Undercover officer testifies in 'Flush the Johns' case

Nicholas Sisti, of Mineola, one of the 104

Nicholas Sisti, of Mineola, one of the 104 men arrested in the "Flush the Johns" sting last year, appears before Judge Rhonda Fischer in First District Court in Hempstead on Monday, Feb. 3, 2014. Photo Credit: Howard Schnapp

advertisement | advertise on newsday

An undercover Nassau County police officer who posed as a prostitute said she was certain of the identity of one the men accused of soliciting her for sex because he was short and he was the only one of the dozens she arrested who expressed an interest in Asian women.

Officer Donna Gilson said Wednesday she was sure that Nicholas Sisti of Mineola was one of the 35 to 40 men she arrested as part of the "Flush the Johns" prostitution sting last spring because of "his height" and because on the phone call to set up the hotel room meeting, he was "extremely adamant about . . . [her] being Asian."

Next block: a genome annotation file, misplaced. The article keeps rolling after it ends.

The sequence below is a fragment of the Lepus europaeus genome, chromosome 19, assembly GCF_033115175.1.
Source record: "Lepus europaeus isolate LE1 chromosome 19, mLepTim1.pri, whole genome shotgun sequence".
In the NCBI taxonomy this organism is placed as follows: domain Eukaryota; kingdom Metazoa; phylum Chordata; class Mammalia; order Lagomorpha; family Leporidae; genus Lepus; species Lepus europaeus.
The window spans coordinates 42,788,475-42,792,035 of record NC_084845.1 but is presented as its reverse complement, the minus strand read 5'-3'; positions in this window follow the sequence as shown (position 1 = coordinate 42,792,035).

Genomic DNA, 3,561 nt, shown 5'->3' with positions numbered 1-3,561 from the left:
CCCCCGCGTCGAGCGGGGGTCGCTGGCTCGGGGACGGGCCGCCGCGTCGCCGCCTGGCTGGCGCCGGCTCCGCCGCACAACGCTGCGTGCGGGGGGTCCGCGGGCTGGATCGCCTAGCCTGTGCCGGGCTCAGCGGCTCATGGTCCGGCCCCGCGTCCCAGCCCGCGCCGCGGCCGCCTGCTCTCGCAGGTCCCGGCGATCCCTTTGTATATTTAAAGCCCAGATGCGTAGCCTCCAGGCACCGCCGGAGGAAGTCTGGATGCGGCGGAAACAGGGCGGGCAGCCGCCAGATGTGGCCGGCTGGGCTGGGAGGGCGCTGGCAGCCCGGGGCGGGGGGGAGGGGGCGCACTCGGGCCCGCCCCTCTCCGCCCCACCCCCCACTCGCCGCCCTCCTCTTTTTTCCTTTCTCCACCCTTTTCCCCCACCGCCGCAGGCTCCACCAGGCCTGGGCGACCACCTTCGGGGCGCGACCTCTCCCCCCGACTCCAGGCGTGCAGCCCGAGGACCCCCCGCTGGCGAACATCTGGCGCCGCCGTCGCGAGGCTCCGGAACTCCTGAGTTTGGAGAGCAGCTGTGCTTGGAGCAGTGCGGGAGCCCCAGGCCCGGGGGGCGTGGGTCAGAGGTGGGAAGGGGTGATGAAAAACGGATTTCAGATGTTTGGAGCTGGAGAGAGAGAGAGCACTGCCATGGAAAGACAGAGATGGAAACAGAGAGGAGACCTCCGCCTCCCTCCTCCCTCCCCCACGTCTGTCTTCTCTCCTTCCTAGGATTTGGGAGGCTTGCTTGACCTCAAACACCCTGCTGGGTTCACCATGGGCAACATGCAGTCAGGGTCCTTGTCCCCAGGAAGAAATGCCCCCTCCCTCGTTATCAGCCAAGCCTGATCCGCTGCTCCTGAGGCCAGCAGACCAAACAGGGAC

advertisement | advertise on newsday

Her testimony came on the third day of Sisti's nonjury trial before Judge Rhonda Fischer in First District Court in Hempstead on a misdemeanor charge of patronizing a prostitute. Sisti, 51, who has a doctorate in organic chemistry and has a Connecticut law license, has said through his attorney, Mark Panzavecchia, that he was only seeking a massage.

In sometimes testy exchanges Wednesday, Panzavecchia challenged Gilson's recollection of what happened on the day of the arrest, May 14, 2013, and said her testimony differed, at least in part, from police and court documents on the case.

Panzavecchia's cross-examination of the officer was scheduled to continue Thursday following a court day Wednesday that started late because of the weather.

Nassau District Attorney Kathleen Rice's office has said 10 of the 104 men arrested in the overall "Flush the Johns" operation last year pleaded guilty, one was acquitted in a nonjury trial, one was dismissed with the agreement of prosecutors and there have been five other dismissals that prosecutors are seeking to reargue.

The best of Newsday every day in your inbox. Get the Newsday Now newsletter!

Comments

Newsday.com now uses Facebook for our comment boards. Please read our guidelines and connect your Facebook account to comment.

You also may be interested in: